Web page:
Thursday, October 18, 2012

How I Became A Novelist -- And Beat My BUFFY Addiction

While working at Soap Opera Digest, I interviewed many actors who told me how they were born to act and couldn't imagine doing anything else. This is how I feel about writing.

I discovered my love for writing when I was really young. I'd make up characters and stories in my head and loved to play games like "House" where I could be creative. Then when I was 8 years old, my second grade teacher entered my poem in a local competition -- and it won first place for my age group. I got to read my work in front of a dining hall full of people and was introduced to the event's guest speaker, author M.E. Kerr. A few kids in my class asked for my autograph. It was awesome.

But I really didn't write for the glory, as nice as that was. I wrote because I enjoyed it. In elementary school, I was a HUGE fan of Judy Blume (still am, actually) and wished I could grow up to be like her. I'd write my own stories, which I'd also illustrate. I wrote recently about how I have no plans to write a horror novel, much as I like them. Well, when I was in the fourth grade, I did attempt to write a short, illustrated horror novela. In it, the characters fear that the zombies will be like the ones in Michael Jackson's "Thriller" video. This was in 1984, mind you, so the pop culture reference was very current!

I tried my hand at writing a real novel in the sixth grade. It was called WAR OF LOVE and was about a bunch of hijinx that take place in the band room (sound familiar?). The characters were based on my friends -- and I even used their real names! I worked really hard at this thing, churning out pages on a typewriter at first. When we finally got a computer the next year, I carefully saved every page onto a floppy disc. In the end, it was about 200 pages, an honest-to-goodness novel. I have to say that for a 12-year-old, it wasn't bad. The story took a very weird turn toward the middle and there were some silly, unrealistic sections that didn't make sense, but the dialogue wasn't horrible and my descriptions were vivid. When I showed it to my husband, he laughed and laughed at some parts, but genuinely enjoyed it.

Once I entered junior high, though, my focus turned to journalism. By now, I was starting to think in practical terms: I wanted to be a writer, but I didn't want to starve, either. Journalism seemed like a good way to go. I wrote for the school paper all the way up through college and did various internships. Finally, I landed an internship at Soap Opera Weekly in 1997, right out of grad school. Nearly a year later, I was hired for a full-time position at its sister magazine, Soap Opera Digest. I remained there until earlier this year.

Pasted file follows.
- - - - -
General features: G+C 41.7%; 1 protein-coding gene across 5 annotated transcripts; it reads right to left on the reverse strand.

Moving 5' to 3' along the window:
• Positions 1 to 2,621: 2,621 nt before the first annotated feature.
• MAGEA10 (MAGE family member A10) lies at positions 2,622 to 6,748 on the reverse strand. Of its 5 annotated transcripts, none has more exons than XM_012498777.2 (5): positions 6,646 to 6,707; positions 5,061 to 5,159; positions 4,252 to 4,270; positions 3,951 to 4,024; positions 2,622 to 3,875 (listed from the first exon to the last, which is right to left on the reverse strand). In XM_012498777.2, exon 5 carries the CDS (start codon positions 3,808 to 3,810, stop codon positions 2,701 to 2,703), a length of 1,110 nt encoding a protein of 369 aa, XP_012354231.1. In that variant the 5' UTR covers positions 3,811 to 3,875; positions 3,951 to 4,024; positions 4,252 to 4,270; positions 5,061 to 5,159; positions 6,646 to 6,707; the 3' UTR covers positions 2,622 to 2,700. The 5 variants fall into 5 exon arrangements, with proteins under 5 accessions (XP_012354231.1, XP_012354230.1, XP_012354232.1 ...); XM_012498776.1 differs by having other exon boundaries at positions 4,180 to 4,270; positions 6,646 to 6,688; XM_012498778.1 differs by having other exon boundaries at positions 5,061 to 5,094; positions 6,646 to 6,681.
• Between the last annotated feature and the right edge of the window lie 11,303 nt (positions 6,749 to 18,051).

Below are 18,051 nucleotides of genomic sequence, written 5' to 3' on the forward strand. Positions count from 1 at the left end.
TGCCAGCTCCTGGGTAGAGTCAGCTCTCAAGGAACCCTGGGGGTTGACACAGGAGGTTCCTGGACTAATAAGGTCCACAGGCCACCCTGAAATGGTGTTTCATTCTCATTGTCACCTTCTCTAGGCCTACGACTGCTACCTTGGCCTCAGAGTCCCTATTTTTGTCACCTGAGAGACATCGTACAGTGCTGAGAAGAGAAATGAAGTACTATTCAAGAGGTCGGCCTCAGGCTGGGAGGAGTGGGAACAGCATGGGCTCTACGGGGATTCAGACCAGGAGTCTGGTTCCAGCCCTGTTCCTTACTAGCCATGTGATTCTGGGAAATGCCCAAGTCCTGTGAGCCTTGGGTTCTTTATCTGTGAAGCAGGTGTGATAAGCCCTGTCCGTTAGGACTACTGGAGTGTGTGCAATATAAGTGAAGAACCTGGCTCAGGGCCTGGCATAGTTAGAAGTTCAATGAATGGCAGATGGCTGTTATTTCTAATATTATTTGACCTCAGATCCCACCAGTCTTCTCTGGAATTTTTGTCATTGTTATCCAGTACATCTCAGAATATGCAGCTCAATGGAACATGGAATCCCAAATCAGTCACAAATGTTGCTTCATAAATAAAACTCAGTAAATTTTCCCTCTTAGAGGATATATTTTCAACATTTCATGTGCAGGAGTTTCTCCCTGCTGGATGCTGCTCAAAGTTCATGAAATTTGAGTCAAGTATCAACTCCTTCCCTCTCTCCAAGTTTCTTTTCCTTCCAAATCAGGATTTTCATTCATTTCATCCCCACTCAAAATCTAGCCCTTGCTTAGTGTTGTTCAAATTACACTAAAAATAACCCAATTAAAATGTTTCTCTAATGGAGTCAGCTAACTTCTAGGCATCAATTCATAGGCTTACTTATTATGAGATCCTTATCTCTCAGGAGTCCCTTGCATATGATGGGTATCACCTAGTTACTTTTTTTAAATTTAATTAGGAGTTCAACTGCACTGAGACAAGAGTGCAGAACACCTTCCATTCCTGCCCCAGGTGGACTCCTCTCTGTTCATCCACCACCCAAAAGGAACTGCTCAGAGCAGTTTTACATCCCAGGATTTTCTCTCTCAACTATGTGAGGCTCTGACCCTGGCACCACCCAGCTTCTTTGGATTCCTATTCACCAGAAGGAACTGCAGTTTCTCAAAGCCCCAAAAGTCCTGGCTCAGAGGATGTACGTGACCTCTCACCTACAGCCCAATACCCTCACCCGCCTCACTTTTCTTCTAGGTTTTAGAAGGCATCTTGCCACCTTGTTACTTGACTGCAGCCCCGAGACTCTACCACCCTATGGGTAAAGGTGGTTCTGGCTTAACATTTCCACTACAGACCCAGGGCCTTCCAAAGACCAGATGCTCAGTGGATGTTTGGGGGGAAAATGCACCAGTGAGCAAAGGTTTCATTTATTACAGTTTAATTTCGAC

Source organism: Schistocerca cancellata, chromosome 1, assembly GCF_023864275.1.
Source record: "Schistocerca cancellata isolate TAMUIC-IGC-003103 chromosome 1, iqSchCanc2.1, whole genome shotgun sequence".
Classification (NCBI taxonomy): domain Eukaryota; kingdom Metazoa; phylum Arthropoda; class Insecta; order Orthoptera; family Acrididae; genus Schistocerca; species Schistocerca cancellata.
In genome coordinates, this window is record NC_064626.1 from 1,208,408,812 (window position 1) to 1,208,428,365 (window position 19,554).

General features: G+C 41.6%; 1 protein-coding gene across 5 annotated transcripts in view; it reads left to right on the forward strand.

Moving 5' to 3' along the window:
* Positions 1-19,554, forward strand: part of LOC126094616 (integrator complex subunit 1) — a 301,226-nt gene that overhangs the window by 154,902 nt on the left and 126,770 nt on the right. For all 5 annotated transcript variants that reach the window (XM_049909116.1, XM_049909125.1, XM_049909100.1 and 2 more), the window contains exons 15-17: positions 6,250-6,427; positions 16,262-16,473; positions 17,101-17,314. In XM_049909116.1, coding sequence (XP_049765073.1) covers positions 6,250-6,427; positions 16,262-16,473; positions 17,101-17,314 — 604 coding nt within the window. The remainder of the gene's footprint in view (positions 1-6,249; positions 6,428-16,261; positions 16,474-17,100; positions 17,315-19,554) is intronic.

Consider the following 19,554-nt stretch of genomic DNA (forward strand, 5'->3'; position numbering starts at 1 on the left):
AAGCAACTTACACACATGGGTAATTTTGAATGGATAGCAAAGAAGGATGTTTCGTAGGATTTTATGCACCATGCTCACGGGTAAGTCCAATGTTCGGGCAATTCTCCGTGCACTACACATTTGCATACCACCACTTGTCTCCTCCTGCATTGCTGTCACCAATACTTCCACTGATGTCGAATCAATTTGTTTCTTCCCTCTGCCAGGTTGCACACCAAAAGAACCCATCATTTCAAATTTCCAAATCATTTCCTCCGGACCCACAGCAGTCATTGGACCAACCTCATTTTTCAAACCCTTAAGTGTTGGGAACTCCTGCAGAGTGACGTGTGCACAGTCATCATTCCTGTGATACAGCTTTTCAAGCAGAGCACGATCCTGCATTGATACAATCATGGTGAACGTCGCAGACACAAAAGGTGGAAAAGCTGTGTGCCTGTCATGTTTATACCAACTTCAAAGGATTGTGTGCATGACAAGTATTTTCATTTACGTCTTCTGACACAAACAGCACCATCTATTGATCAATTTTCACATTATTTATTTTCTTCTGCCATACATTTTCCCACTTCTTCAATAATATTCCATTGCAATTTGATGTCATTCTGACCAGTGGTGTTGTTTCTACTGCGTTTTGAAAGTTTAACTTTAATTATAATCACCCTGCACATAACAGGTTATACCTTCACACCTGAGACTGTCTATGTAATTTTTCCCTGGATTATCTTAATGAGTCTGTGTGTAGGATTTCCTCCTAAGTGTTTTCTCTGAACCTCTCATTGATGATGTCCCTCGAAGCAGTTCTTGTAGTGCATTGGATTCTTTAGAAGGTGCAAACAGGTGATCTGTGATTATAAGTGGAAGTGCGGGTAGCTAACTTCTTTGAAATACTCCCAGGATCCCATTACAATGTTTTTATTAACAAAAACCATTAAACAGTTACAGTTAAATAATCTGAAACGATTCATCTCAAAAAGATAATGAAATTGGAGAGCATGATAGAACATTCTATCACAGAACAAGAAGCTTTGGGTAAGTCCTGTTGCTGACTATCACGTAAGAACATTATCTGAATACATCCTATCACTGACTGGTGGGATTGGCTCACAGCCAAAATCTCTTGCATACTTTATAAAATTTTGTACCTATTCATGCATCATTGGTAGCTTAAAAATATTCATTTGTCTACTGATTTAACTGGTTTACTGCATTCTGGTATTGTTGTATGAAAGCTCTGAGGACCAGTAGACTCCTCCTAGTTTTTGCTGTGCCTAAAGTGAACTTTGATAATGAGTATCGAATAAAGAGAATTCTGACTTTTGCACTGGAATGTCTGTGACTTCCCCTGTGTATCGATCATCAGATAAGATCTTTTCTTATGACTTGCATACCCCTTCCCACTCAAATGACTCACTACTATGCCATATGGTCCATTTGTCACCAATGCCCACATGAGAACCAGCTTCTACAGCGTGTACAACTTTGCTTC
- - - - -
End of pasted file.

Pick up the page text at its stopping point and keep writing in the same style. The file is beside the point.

I took a few creative writing classes during college, but beyond that, pretty much put fiction writing on the backburner. This changed in 2002. At this point, I'd been at SOD for four years. I loved the job and had a great time there, but it was busy and stressful, and I was resigned to the fact that I was writing ABOUT soaps, which were other people's creative work.

Meanwhile, I'd become addicted to the show BUFFY THE VAMPIRE SLAYER. I faithfully watched every episode and obsessively read fanfiction online. Then I'd discuss the show with other fans at work or in chat rooms. I'd never been so into a show before, but well, it's an awesome show and I was working in an environment that encouraged fandom.

It got to the point, though, where my mood would be affected by plot points. If I didn't like the way Spike behaved in an episode, for instance, I'd be upset -- not just during the episode itself, but for the rest of the day. If a great episode aired, like the fantabulous musical ep, "Once More With Feeling," that would make my week.

As 2001 rolled around, though, I started to become antsy. I didn't like the way the show was going and it frustrated me to know that I had absolutely no control over the characters. The writers were going to do what THEY wanted to do; after all, this was Joss Whedon's creation, not mine.

The turning point came for me after September 11, 2001. This was an awful, tragic event for the entire world, but I was physically in Manhattan at the time of the attack. I didn't lose anyone that day, but Jon was in the National Guard at the time and was called up to do some work around the city. I'm grateful that he was never called to duty overseas.

Anyway, after 9/11, I was really depressed and kind of messed up. I went to work every day, but I hadn't played my flute in years nor had I done any writing outside of magazine assignments. So for New Year's 2002, I made a simple, but important resolution: Do Stuff.

That next year, I really stuck with it. I picked up my flute again and played a few gigs at a restaurant with a guitarist. Jon and I traveled to London for the first time. And that April, I began work on BAND GEEK. The idea came about when Jon suggested that I take the band novel I'd written as a kid and turn it into a more mature story. Using that as my starting point, I set out to write a story about what life would've been like had Jon and I known each other as teens. Pretty soon, the story and characters took on a life of their own and BAND GEEK was born. I loved having complete creative control over my characters and I enjoyed having something to do other than write about soap operas.

So far, BAND GEEK is my only novel that's seen the light of day, but I've written many other pieces. I have a lot of half-started novels or outlines for future books. I actually finished a second novel, but it's very outdated; I'd love to go through it and see how I can make it a bit more current.

I haven't yet made it big as an author, nor do I really expect to, but writing makes me feel complete. I'm glad that I found my way back to being creative.

Please read and review my novel REVENGE OF A BAND GEEK GONE BAD.

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